Boxers have been a part of my life since my childhood, although I can't seem to find the family photo of Mountie and Princess in front of my bell bottom clad father, my polyester clad mother, and our BC-bound Winnebago. Nor can I find the photos of Baby, my 16th birthday present, either before or after we had to amputate her broken leg. The picture you see here is of Gunner, I think, although maybe Tiga, who came into my parent's retirement, and fostered a mini-breeding program. This picture was taken at Halloween. We were Cat and Dog.
Mountie and Princess lived with us in Ontario, meaning before my eighth birthday, which was celebrated in BC. Mountie was a strongly built red fawn with a wide, white chest, Princess a brindle. They were siblings from the same litter, and although Mountie was about as perfectly built as a boxer could be, Princess had an over bite. I didn't care. Mountie was the family pet, equally loyal to all; Princess was mine. I defy anyone to tell you otherwise.
The dogs were, as boxers are reputed to be, gentle and energetic -- perfect dogs for a family with young children and a fenced back yard. When we moved from Cornwall, Ontario, to Ladner, BC, on the shore of the Pacific Ocean, we travelled together in the family Pacer -- Mountie, Princess, my cat Velvet plus litter box, my mother father sister and myself. I was too young to remember, but I am guessing it was a long trip.
Climbing roses grew outside our house in Ladner, and one day my mother pricked a finger on a thorn while gardening. The dogs were loose in the fenced back yard until, hearing my mother yelp, Mountie leapt the back fence and rushed to her rescue, showing all his protective instincts. Princess stayed put. Clearly my dog knew the difference between a rose prick and a serious danger.
Baby came along years after her predecessors. She was my 16th Birthday present -- my father, who worked in aviation and was always in and out of the home for work, snuck over to Vancouver Island to pick her up. As a puppy, Baby liked to be held. She would put her paws on opposite sides of my neck then snuggle in for a hug. Which is how she gained her name.
While Baby was with us, the family moved again, this time to the Okanagan of BC. There, my parents purchased 40 acres of raw forested mountain side (now bordering Predator Ridge Golf Course), and I spent my grade twelve year riding my horses through the forest with Baby running alongside for hours. Periodically, she would disappear into the bush to chase down something or other, but she always found her way back. It was a pretty great improvement on city life -- for both of us.
The spring of my graduation year, our family came home from a late night outing to a missing dog. It was early morning before we found her, lying beside the hay pile, broken and bleeding, clearly the victim of a vehicular hit and run. Her back leg was broken, the vet told us, but she was otherwise okay. Setting and casting the leg, Baby was ordered to come home and rest -- not a boxer's best skill. The bone was healing well, though, until she made the ill-advised decision to jump four feet off our patio while still casted. The bone re-broke, and we were advised to amputate.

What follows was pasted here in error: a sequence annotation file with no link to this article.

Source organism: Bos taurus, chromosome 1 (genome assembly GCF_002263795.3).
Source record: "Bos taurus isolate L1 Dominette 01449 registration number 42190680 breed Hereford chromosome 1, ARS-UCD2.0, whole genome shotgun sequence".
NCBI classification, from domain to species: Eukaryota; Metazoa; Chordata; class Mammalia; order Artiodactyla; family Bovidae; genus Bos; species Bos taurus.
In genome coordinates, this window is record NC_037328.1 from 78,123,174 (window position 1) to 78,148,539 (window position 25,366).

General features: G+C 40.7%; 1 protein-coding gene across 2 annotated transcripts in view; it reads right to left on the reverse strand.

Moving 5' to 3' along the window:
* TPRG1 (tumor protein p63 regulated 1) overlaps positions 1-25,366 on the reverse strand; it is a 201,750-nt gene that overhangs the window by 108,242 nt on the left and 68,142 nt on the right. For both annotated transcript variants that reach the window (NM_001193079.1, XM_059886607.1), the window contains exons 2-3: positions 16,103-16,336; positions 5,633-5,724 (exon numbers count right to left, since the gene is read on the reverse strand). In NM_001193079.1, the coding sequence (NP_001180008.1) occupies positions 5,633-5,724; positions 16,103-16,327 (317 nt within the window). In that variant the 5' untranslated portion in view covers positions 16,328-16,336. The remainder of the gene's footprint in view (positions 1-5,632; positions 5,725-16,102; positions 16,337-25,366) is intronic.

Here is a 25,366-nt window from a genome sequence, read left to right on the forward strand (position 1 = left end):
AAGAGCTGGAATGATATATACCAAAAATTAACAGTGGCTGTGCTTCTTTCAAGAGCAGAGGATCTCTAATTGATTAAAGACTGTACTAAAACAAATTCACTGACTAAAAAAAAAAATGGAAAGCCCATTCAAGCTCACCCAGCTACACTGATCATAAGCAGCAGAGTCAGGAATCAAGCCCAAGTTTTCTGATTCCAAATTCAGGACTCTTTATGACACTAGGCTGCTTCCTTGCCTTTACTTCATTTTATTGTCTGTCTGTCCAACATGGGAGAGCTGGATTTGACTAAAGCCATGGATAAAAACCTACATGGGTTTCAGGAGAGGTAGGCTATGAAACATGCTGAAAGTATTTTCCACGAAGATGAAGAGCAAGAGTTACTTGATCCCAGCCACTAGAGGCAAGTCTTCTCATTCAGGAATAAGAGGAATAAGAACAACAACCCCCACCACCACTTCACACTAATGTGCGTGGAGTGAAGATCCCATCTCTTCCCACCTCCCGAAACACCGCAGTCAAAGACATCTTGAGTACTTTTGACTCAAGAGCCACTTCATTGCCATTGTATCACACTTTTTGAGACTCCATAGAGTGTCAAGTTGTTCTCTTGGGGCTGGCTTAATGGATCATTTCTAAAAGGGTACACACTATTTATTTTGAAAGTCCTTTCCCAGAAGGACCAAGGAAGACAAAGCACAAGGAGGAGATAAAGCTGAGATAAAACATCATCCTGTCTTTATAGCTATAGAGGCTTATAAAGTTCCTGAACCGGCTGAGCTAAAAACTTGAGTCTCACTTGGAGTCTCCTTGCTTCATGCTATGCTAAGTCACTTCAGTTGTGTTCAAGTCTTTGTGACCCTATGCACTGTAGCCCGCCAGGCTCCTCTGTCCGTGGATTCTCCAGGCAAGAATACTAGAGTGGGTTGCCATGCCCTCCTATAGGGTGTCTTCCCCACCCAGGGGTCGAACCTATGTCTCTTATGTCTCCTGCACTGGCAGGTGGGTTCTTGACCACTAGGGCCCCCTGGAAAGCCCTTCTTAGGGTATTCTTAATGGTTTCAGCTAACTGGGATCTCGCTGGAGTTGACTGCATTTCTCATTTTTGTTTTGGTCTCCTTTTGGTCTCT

From that point on, Baby became known to my father as Tri-pod (rude!). She did just fine without the leg, still running after me and the horses. The only noticeable consequence was the amazing development of her chest. That dog had breadth! She didn't do as well with moving back to the city. I'd left home by then, and was living in my first apartment -- no dogs allowed. Baby moved to Surrey with my parents. She howled her unhappiness at her new confinement.
Years later, back in the Okanagan, mom bought Tiga, whose name, in Indonesian, means Three. Tiga became founding dam number one in my mother's retirement backyard breeding project. One of her pups, Jake, was purchased by my grad escort and his wife. You know you live in a small town when... The beautiful thing about that arrangement was my ability to scope Jake's pictures out on Calvin's Facebook page. From what I can tell, no dog was ever loved more than Jake. He won the family jackpot.
Some other people who own boxers include Chelsea Handler (comedian), Giselle Bundchen (model), Greg Biffle (Nascar Driver), Jessica Biel (actress), Jordan Knight (singer), Jorja Fox (CSI actress), and Hugh Jackman (that's right, Wolverine owns a boxer). Oh yeah, and Carmen Diaz, Justin Timblerlake, Luke Perry, Tony Curtis, Matthew Goode, Yannick Bisson, and my personal favourite, Ryan Reynolds. As well, in my novel-in-progress, the murder hinges around a lost dog -- Sylvester (boxer!).
Whether you are a celebrity or an average Joe, boxers really are great family dogs -- great dogs, period. They were originally bred as guard animals and still retain those instincts, as Mountie's story attests, but I've yet to meet a mean boxer. I've met hyper boxers, mischievous boxers, escape artist boxers, gorgeous, loving, gentle affectionate boxers, but not a mean one. They are considered to be mid-sized dogs, and to show them, the amount of white on their face and bodies must meet specific regulations. They can be prone to ear infections and have a fairly short life expectancy. Some chew shoes and most erroneously believe they are lap dogs. If you are considering buying a dog and you want an active pet, boxers really could be an excellent choice. They were for us!